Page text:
Facts and Figures

Engine Power Plants Manufacturing:
A dynamic EU-based Business Sector

● 10,000 employees
● € 1 billion turnover
● 3 GW new capacity installed in the EU

The various engine types available on the market are covering a broad output range, between 6 kW and 21 MW. Engine power plants are a reliable proven technology: Already more than 30 GW capacity has been installed in the EU.

Engine power plants are a well-developed technology to generate electricity and often additional thermal energy. Their main advantages are the very short start-up and ramp-up times, the solid reliable technology and the ability to run on different fuels.


Reliable Technology

Typical engine power plants consist of the following main components:

  • Internal combustion engine (ICE)
  • Alternator for producing electricity
  • Heat exchanger: Used for thermal power
The internal combustion engine can either be a spark ignition engine (e.g. gas engine) or a compression engine (e.g. diesel engine). While in smaller engine power plants often modified engines designed for cars and trucks are used, larger plants above 1 MW often use modified ship engines. Most engines run on natural gas, but the engines can be optimised for many other gaseous or liquid fuels. The technology is proven and optimised for regular load changes.

The alternator transforms the mechanical energy into electrical energy. Via the use of an additional supercharger a larger amount of compressed air can be supplied to the engine and by this the power output can be increased. Depending on the target to deliver electricity to the general electricity grid or operating in island mode the technology differs. In conventional
large power plants as well as in engine driven vehicles less than half of the fuel is used for energy generation while the remaining share is unused exhaust or engine heat.


In conventional large power plants as well as in engine driven vehicles less than half of the fuel is used for energy generation while the remaining share is unused exhaust or engine heat. In engine power plants this heat is often used for generating additional thermal power – widely known as cogeneration. As heat from exhaust gas is between 350°C and 500°C and the engine cooling water which has a tempera- ture of around 900C are normally in separate circuits transformed via heat exchangers into heating or cooling purposes or via a steam turbine into additional electricity.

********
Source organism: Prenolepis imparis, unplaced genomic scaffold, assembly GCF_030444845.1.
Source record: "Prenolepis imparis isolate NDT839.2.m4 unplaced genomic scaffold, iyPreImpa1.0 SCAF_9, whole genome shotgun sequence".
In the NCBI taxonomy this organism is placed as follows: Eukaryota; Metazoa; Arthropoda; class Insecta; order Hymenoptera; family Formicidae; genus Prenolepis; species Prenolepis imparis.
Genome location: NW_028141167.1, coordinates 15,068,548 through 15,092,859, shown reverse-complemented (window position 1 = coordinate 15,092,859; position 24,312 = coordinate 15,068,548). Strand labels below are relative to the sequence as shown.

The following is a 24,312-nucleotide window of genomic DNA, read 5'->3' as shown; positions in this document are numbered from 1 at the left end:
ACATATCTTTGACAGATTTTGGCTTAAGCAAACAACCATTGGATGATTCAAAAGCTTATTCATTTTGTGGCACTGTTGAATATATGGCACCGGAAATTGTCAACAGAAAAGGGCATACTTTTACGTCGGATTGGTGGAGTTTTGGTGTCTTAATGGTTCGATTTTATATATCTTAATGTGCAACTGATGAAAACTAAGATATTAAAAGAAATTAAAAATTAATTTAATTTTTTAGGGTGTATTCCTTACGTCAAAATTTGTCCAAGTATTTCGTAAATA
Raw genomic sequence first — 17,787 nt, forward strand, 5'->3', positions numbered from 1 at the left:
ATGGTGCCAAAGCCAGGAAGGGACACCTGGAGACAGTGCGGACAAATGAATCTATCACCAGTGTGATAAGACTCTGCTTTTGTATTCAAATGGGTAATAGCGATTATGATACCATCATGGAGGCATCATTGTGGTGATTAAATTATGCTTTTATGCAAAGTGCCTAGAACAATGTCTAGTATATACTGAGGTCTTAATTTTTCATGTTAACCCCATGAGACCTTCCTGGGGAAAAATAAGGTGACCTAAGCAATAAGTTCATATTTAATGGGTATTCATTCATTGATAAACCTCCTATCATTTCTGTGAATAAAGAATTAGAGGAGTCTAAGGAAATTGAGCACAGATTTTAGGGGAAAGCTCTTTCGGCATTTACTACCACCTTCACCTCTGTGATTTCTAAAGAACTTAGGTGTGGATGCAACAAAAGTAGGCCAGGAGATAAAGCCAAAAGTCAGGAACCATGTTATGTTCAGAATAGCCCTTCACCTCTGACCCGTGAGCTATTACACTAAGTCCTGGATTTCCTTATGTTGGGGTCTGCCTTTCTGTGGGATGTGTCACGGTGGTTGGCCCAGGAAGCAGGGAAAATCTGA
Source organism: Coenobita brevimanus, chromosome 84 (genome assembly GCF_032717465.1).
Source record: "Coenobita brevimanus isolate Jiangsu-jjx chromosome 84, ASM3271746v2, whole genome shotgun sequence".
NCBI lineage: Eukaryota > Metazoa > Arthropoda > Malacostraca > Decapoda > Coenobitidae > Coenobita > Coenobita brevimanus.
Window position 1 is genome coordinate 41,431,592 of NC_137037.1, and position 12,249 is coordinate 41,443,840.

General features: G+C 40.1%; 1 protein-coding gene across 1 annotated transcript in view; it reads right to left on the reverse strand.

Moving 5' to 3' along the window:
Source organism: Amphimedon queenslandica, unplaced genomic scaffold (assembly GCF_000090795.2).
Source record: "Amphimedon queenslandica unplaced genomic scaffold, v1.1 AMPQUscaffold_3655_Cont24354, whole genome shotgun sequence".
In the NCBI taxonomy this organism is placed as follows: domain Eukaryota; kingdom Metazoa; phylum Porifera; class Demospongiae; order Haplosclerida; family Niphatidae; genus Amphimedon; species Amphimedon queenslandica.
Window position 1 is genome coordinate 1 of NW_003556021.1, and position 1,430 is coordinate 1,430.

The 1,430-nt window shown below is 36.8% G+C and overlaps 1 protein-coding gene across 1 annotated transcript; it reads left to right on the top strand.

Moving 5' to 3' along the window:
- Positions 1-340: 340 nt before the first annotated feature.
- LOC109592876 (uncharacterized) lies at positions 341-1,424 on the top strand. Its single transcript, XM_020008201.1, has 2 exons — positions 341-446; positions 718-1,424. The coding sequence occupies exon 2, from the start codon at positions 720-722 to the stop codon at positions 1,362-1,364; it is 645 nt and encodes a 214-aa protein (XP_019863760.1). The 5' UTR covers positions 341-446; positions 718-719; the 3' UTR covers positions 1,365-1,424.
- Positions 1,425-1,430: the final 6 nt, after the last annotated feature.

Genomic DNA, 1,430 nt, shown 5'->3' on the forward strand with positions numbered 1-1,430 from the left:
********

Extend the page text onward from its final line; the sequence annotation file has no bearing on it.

From S to XXL – Available in all Sizes

One of the large advantages of the engine power plant technology is the sizeability. While the smallest cogeneration plants are available from 3 kW electrical power upwards the large electricity-only plants can generate today up to 600 MW. The small units are normally built as compact all-in-one units. In the medium range of 0.5 to 2 MW often all components are packaged into a turn-key power module for remote applications, emergency power solutions or mobile applications.

The larger plants are built in a modular approach, combining several engines, that can be started according to demand. The single engines can provide electrical power up to 20 MW per unit and are normally four-stroke engines. Due to the modularity they avoid partload inefficiencies and ensure availability. They can provide base-load power as well as balancing power and can replace conventional power plants.


Whatever fuel – they take it

The engines used can be optimised for a wide variety of fuels from liquid to gaseous, depending on the availability, purpose and environmental considerations. Among the fossil fuels the most used for engine power plants is natural gas. Natural gas has the lowest CO2 emissions of the fossil fuels and therefore contributes to further decarbonisation of the energy sector.

However, if circumstances require it, e.g. at remote places, diesel or gas can be used to run the engines. Other appropriate fossil fuels are propane or special gases e.g. from coal mines. Engine power plants are not limited to fossil fuels, but can burn rene- wables such as biogas and biodiesel.